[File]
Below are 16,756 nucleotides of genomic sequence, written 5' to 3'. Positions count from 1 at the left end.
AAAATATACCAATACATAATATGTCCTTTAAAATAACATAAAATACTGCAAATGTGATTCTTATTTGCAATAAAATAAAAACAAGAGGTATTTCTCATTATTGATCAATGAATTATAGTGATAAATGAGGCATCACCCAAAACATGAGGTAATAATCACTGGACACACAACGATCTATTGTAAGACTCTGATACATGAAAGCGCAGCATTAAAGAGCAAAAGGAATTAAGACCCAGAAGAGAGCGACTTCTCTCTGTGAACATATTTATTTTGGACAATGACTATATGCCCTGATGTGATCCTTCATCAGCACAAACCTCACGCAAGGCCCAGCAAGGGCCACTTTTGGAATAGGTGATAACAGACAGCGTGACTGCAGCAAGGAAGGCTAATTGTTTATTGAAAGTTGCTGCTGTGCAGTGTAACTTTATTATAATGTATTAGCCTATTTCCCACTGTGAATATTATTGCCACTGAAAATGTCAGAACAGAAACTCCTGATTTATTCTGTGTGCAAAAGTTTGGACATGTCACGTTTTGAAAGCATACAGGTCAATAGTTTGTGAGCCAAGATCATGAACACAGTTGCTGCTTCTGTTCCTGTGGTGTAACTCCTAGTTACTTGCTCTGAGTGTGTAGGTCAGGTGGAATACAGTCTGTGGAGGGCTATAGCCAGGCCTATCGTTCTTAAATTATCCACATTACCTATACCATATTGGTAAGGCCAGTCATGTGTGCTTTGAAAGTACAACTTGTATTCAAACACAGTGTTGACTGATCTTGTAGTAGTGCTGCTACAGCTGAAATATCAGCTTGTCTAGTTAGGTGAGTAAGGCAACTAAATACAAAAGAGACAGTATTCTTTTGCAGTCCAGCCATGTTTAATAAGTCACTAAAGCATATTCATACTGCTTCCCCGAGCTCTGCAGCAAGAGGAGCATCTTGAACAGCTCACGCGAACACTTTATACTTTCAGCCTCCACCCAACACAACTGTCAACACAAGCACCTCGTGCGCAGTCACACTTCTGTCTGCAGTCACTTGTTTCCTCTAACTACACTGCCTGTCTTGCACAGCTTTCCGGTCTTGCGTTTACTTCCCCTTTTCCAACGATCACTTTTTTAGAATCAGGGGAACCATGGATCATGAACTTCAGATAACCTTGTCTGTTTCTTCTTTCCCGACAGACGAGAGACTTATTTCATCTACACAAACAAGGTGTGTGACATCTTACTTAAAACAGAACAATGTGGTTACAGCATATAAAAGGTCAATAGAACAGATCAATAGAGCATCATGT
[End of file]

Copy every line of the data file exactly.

Below are 16,756 nucleotides of genomic sequence, written 5' to 3'. Positions count from 1 at the left end.
AAAATATACCAATACATAATATGTCCTTTAAAATAACATAAAATACTGCAAATGTGATTCTTATTTGCAATAAAATAAAAACAAGAGGTATTTCTCATTATTGATCAATGAATTATAGTGATAAATGAGGCATCACCCAAAACATGAGGTAATAATCACTGGACACACAACGATCTATTGTAAGACTCTGATACATGAAAGCGCAGCATTAAAGAGCAAAAGGAATTAAGACCCAGAAGAGAGCGACTTCTCTCTGTGAACATATTTATTTTGGACAATGACTATATGCCCTGATGTGATCCTTCATCAGCACAAACCTCACGCAAGGCCCAGCAAGGGCCACTTTTGGAATAGGTGATAACAGACAGCGTGACTGCAGCAAGGAAGGCTAATTGTTTATTGAAAGTTGCTGCTGTGCAGTGTAACTTTATTATAATGTATTAGCCTATTTCCCACTGTGAATATTATTGCCACTGAAAATGTCAGAACAGAAACTCCTGATTTATTCTGTGTGCAAAAGTTTGGACATGTCACGTTTTGAAAGCATACAGGTCAATAGTTTGTGAGCCAAGATCATGAACACAGTTGCTGCTTCTGTTCCTGTGGTGTAACTCCTAGTTACTTGCTCTGAGTGTGTAGGTCAGGTGGAATACAGTCTGTGGAGGGCTATAGCCAGGCCTATCGTTCTTAAATTATCCACATTACCTATACCATATTGGTAAGGCCAGTCATGTGTGCTTTGAAAGTACAACTTGTATTCAAACACAGTGTTGACTGATCTTGTAGTAGTGCTGCTACAGCTGAAATATCAGCTTGTCTAGTTAGGTGAGTAAGGCAACTAAATACAAAAGAGACAGTATTCTTTTGCAGTCCAGCCATGTTTAATAAGTCACTAAAGCATATTCATACTGCTTCCCCGAGCTCTGCAGCAAGAGGAGCATCTTGAACAGCTCACGCGAACACTTTATACTTTCAGCCTCCACCCAACACAACTGTCAACACAAGCACCTCGTGCGCAGTCACACTTCTGTCTGCAGTCACTTGTTTCCTCTAACTACACTGCCTGTCTTGCACAGCTTTCCGGTCTTGCGTTTACTTCCCCTTTTCCAACGATCACTTTTTTAGAATCAGGGGAACCATGGATCATGAACTTCAGATAACCTTGTCTGTTTCTTCTTTCCCGACAGACGAGAGACTTATTTCATCTACACAAACAAGGTGTGTGACATCTTACTTAAAACAGAACAATGTGGTTACAGCATATAAAAGGTCAATAGAACAGATCAATAGAGCATCATGT